The Challenges Facing the Sheetfed Ink Market
By David Savastano
The sheetfed offset market has been under tremendous pressure in recent years. The global recession has clearly impacted the industry, leading to consolidation and plant closings. Meanwhile, digital printing continues to make gains at the expense of sheetfed.
WhatTheyThink, an online media organization, reported that 2009 North American commercial printing shipments were $88 billion, a 10 percent decline on a year-to-year basis.
Globally, the trend is similar. According to a 2009 study by Pira International, a Leatherhead, UK-based consultancy, the global market for sheetfed litho printing will fall from $155.7 billion in 2006 to $142.7 billion in 2014, a drop of some 8.5 percent.
For ink manufacturers, 2009 was equally difficult.
Brian Breidigan, vice president of product management for commercial inks, North American Inks, Sun Chemical, said that 2009 was a challenging business year for the sheetfed printing industry and for the ink market.
“The commercial sheetfed market especially struggled in the midst of the recession as print buyers reigned in on discretionary spending, such as advertising displays and brochures,” said Mr. Breidigan. “The folding carton sheetfed packaging market did not drop off as dramatically, since there is regular consumer demand.”
John Copeland, president and COO of Toyo Ink America, said that 2009 was a very difficult year for commercial printing.
“The sheetfed market is still down,” Mr. Copeland said. The slower economic conditions continue to cause corporations to slash advertising budgets, resulting in a shift from print media to electronic media in advertising and marketing communications. As for Toyo Ink America, our business held steady relative to others in the industry. Due to a sluggish US economy, few printers were adding new accounts. Overall print volume was down.”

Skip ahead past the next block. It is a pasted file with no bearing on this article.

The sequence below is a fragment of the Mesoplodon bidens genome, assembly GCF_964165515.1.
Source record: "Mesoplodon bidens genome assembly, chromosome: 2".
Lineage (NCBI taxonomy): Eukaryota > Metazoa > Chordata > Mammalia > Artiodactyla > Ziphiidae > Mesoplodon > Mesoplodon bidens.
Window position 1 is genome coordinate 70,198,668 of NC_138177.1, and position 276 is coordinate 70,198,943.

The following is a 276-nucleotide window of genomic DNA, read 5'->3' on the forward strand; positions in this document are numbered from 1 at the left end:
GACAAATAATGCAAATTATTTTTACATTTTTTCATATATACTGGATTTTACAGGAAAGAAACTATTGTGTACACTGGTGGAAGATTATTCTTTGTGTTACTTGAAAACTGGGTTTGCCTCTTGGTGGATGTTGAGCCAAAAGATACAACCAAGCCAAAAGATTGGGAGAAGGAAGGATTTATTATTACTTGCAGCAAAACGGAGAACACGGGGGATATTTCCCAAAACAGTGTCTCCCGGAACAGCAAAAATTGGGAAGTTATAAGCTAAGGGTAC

“We saw dramatic volume declines in the traditional commercial market,” Bryce Kristo, CFO and senior vice president, general affairs, INX International Ink Co. “Customers either shut down their commercial advertising budgets or sought electronic or digital alternatives.”
“For Superior, 2009 began with a significant drop in customer demand, which led the company to take steps to weather what was expected to be an extremely difficult year,” said Rich Czarnecki, Superior Printing Ink’s senior vice president and chief technical officer. “Fortunately, the sales drop in early 2009 eased as we moved into the spring, and we ended up the year better than originally anticipated. Printers who sold into the automotive markets were, not surprisingly, one of the hardest hit categories this year. We were able to recover our sales volume by growing sales in areas where we have had excellent market success in the past, including our UV curable product portfolio and Biolocity, our product for printers that require more environmentally friendly product.”
“It was a pretty tough year all around, although we had a better year than 2008,” said John Toigo, president of Grand Rapids Printing Ink, which also owns Columbus Printing Ink and Ohio Valley Printing Ink, and also president of Print Suppliers Group, a consortium of regional ink manufacturers. “We’ve been fortunate. Like everybody else, we have seen a lot of contraction among printers, and there seems to be an overcapacity of metal out there.
“The market is flat at best,” said Dennis Curtin, president of Press Color and a member of PSG. “We are seeing some bankruptcies among printers, and margins are eroding. We are trying to stabilize the market.”